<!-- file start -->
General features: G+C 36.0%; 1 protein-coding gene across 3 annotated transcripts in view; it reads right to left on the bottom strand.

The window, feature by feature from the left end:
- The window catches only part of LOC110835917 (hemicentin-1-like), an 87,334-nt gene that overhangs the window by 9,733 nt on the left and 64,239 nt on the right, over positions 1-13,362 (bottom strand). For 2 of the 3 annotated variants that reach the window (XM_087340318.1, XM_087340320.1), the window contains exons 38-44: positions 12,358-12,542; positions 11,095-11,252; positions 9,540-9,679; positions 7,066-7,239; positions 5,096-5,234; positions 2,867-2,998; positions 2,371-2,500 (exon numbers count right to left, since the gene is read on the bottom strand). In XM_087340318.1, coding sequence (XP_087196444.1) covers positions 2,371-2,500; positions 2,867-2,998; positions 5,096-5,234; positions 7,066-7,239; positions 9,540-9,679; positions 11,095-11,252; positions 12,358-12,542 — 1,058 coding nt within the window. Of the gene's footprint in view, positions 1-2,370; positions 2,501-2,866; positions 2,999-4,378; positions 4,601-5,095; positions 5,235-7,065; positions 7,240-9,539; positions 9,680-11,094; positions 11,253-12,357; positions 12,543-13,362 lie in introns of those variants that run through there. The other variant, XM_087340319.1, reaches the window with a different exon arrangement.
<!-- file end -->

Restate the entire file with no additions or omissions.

General features: G+C 36.0%; 1 protein-coding gene across 3 annotated transcripts in view; it reads right to left on the bottom strand.

The window, feature by feature from the left end:
- The window catches only part of LOC110835917 (hemicentin-1-like), an 87,334-nt gene that overhangs the window by 9,733 nt on the left and 64,239 nt on the right, over positions 1-13,362 (bottom strand). For 2 of the 3 annotated variants that reach the window (XM_087340318.1, XM_087340320.1), the window contains exons 38-44: positions 12,358-12,542; positions 11,095-11,252; positions 9,540-9,679; positions 7,066-7,239; positions 5,096-5,234; positions 2,867-2,998; positions 2,371-2,500 (exon numbers count right to left, since the gene is read on the bottom strand). In XM_087340318.1, coding sequence (XP_087196444.1) covers positions 2,371-2,500; positions 2,867-2,998; positions 5,096-5,234; positions 7,066-7,239; positions 9,540-9,679; positions 11,095-11,252; positions 12,358-12,542 — 1,058 coding nt within the window. Of the gene's footprint in view, positions 1-2,370; positions 2,501-2,866; positions 2,999-4,378; positions 4,601-5,095; positions 5,235-7,065; positions 7,240-9,539; positions 9,680-11,094; positions 11,253-12,357; positions 12,543-13,362 lie in introns of those variants that run through there. The other variant, XM_087340319.1, reaches the window with a different exon arrangement.